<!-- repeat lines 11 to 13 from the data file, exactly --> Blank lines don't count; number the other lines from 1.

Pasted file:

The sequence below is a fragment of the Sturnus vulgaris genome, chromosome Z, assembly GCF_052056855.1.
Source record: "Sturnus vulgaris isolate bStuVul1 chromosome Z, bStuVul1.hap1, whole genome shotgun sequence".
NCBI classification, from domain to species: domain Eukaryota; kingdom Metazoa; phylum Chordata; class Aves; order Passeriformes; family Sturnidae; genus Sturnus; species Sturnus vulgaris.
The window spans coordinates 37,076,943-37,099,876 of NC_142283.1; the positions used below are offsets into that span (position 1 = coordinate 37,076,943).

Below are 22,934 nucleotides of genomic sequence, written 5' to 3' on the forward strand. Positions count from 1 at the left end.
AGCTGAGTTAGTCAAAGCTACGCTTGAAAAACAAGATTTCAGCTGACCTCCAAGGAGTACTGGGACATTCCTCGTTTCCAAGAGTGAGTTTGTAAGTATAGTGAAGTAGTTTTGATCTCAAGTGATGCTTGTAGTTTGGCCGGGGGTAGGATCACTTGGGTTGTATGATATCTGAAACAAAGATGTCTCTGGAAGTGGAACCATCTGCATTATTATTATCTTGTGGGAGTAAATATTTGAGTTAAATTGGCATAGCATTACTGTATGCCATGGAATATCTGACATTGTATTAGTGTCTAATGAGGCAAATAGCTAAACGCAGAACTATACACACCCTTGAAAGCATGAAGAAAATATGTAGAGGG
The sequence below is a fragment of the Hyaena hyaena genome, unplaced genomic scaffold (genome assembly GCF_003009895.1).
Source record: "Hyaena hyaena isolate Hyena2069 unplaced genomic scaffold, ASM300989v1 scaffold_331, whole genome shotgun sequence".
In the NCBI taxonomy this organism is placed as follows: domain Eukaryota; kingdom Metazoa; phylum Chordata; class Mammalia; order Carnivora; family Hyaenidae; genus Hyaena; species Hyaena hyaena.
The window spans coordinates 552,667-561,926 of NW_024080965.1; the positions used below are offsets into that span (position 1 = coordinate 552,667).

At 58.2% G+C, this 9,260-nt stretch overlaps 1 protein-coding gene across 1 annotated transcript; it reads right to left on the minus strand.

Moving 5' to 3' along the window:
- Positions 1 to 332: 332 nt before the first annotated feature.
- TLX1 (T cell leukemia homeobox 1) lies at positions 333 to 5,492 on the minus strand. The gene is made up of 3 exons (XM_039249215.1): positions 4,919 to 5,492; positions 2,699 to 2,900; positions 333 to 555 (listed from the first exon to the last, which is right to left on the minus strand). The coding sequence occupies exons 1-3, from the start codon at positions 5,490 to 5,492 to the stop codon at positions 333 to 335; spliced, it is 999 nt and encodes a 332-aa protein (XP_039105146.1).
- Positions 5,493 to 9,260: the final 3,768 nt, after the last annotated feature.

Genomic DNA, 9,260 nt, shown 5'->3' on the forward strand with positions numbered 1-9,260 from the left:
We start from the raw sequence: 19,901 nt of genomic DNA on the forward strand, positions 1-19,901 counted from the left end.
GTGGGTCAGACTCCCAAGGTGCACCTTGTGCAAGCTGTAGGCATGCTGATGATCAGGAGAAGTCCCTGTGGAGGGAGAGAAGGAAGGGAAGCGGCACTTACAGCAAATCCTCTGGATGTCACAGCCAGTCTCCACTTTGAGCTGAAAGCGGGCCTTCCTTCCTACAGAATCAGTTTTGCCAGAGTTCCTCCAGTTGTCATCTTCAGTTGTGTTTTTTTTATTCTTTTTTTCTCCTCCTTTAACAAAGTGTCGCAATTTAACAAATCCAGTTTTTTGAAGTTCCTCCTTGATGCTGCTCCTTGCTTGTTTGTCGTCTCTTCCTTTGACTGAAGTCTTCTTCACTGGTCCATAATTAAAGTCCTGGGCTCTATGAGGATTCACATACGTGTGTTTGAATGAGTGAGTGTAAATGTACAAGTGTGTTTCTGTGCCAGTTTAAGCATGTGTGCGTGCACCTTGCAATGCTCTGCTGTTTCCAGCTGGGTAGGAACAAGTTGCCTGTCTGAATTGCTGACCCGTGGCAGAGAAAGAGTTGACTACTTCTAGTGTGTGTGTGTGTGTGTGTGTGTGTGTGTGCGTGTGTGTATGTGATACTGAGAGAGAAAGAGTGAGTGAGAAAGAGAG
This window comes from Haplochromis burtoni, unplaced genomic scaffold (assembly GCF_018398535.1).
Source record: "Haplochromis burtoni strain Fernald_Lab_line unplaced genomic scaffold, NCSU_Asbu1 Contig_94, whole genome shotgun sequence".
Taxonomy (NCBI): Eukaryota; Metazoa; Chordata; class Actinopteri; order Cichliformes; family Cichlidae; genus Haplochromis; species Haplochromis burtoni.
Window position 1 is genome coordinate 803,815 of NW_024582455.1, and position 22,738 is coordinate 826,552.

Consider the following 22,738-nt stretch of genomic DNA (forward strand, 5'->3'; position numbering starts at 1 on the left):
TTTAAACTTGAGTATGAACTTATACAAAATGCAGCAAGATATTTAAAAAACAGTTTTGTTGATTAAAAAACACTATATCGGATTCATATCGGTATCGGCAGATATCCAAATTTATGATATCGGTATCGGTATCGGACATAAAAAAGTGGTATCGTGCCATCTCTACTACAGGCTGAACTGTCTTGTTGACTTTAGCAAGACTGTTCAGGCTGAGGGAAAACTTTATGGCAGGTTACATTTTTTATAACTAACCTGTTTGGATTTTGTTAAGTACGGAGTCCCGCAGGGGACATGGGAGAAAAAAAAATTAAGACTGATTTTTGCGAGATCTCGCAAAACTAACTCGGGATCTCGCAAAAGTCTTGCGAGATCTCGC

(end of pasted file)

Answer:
At 58.2% G+C, this 9,260-nt stretch overlaps 1 protein-coding gene across 1 annotated transcript; it reads right to left on the minus strand.

Moving 5' to 3' along the window:
- Positions 1 to 332: 332 nt before the first annotated feature.